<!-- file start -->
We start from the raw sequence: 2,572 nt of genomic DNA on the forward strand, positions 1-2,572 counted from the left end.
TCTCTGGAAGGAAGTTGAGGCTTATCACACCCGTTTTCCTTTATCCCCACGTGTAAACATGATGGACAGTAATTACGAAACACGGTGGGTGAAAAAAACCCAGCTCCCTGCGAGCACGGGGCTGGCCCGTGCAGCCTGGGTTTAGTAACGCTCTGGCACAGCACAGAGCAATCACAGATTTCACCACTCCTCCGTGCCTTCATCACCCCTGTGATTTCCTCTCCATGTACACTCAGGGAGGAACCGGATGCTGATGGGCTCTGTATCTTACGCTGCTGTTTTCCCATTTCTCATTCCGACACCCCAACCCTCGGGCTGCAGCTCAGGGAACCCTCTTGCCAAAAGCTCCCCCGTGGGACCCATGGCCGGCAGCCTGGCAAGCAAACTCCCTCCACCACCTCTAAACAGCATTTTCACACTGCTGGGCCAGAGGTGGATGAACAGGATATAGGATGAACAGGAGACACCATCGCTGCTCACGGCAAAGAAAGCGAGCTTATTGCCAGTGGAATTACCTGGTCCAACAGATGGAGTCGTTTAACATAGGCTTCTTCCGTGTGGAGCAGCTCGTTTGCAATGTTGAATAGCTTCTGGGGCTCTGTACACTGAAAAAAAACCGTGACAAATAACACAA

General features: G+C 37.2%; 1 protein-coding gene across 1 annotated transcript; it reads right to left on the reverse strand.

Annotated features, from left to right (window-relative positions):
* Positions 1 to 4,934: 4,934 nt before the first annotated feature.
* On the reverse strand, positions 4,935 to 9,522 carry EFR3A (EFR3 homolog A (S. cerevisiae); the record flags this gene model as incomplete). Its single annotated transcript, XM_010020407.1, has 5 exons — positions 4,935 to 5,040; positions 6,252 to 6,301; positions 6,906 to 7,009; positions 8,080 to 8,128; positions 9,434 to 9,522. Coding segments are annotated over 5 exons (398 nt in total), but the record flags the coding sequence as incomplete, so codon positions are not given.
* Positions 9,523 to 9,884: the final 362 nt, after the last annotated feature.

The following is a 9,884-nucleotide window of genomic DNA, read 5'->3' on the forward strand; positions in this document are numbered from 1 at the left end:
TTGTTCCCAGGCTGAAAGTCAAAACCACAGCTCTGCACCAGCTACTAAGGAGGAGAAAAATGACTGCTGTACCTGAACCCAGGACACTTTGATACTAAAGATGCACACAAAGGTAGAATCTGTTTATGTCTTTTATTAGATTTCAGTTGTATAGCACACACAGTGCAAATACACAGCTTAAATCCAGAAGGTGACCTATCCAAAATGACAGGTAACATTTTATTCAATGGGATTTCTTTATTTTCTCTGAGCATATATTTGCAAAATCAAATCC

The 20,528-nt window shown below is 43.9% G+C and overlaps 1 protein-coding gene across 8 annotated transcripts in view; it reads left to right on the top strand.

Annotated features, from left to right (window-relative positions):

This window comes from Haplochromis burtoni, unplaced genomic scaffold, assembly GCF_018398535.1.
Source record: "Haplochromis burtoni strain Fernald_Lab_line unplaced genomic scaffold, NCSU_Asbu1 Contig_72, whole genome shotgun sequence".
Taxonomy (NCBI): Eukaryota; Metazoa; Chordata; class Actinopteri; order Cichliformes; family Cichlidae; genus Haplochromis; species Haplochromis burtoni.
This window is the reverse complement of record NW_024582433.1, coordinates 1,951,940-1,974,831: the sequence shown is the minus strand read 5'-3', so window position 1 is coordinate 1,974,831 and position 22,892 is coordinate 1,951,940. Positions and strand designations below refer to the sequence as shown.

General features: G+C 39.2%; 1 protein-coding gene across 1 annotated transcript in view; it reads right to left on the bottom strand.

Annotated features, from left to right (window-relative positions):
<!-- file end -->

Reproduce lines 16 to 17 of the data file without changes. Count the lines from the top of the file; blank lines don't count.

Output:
General features: G+C 39.2%; 1 protein-coding gene across 1 annotated transcript in view; it reads right to left on the bottom strand.

Annotated features, from left to right (window-relative positions):